Casey Mitchell recorded his best shooting night since returning from his second suspension of the year, but it wasn't nearly enough to overcome a hideous display in other aspects of the game as the Mountaineers bumbled away a chance to move up in the Big East conference standings.
Mitchell finished 8-14 from the field, including 7-12 from 3-point range to help keep WVU in the game. Three of those came in the first half, and paired with four others from Truck Bryant, John Flowers and Dalton Pepper, staked the Mountaineers to a 30-26 lead at the half.
In the second half, Mitchell continued his excellent shooting, and that was all that kept the game from becoming a blowout. Mitchell hit a pair of threes to halt Syracuse runs and made another to cut the Orange lead to two at 44-42, but that was as close as the Mountaineers would get in the final 20 minutes.
Mitchell had four rebounds but also turned the ball over five times.
The first rule of transition defense is to stop the ball. The second rule is to sprint back so the opponent doesn't beat you down the court with more players than can be defended. West Virginia failed miserably at both against Syracuse, and as a result the Orange scored nine of their first 12 points without setting up their offense. As a team that has struggled in the halfcourt to score, the points were a godsend, and helped them to stay within four points of the Mountaineers at the break.
Time and again on fast breaks, WVU allowed opposing ballhandlers to drive into the lane -- sometimes all the way to the basket. That gave Syracuse a number of open and uncontested looks at the hoop, and they were quick to take advantage of them. Syracuse scored 19 points on fast break chances, as opposed to none for the Mountaineers.
West Virginia allowed Syracuse to shoot 52% from the field in the second half -- and as bad as that is, it marked an improvement from the last three games. WVU allowed Villanova (70%), Pitt (60.7%) and DePaul (62.5%) to light up the nets in the second half, and although the Orange didn't quite approach that level, they did make eight of their first nine shots from the field out of the locker room to turn that 30-26 deficit into a 51-42 lead.
Head coach Bob Huggins termed his team's second half defense "the worst ever" in his head coaching career, and it would be hard to argue with him. Over the last four games, WVU has allowed guards to penetrate with the ball and frontcourt foes to dominate on the boards. Unless the Mountaineers can figure out a way to turn up the defensive intensity in the second half, losses are going to continue to mount.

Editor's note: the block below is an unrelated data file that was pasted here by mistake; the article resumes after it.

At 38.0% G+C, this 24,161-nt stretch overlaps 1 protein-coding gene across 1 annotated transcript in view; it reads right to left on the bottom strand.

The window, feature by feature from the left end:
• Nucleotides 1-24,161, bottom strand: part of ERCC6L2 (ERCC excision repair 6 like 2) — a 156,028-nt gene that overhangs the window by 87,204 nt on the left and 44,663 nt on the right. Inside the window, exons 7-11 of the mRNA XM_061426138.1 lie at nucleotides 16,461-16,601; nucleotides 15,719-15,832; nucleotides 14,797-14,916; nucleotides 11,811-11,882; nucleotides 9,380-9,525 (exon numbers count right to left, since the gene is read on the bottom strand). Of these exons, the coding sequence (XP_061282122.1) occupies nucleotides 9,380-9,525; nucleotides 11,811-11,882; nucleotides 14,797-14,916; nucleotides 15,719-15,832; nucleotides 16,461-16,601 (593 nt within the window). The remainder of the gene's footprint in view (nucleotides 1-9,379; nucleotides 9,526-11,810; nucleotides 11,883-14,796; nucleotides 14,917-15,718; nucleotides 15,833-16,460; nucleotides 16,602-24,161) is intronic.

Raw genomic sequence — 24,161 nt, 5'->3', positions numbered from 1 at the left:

Bad decisions continued to haunt West Virginia, and they came from all angles. Every guard threw at least two bad passes into the post, where players such as Deniz Kilicli and Kevin Jones were unable to handle them. Even passes that found their intended targets often pulled the recipients out of scoring position. Defensively, WVU played the high ball screen poorly in the second half, yielding two dunks and two lay-ups when WVU failed to rotate or hedge and recover effectively. West Virginia's best defender fouled an off-balance 3-point shooter with one second left on the shot clock. Even Huggins got into the act, earning a technical foul and yielding two points when the Mountaineers trailed by just three in the second half.
A complete list of the mental and physical errors committed by the Mountaineers in the game would add several pages to the official stat book, and unfortunately, these are the items that really made the difference in this game, not to mention several other losses this year. WVU can't shoot, and knows it can't shoot, but it can overcome that. It can overcome a lack of natural athletic ability. But it simply cannot overcome repetitive poor decisions, turnovers, and a lack of basketball IQ. That was again in evidence in the loss to Syracuse, and if it continues, it will be the reason the Mountaineers miss a trip to the NCAA tournament.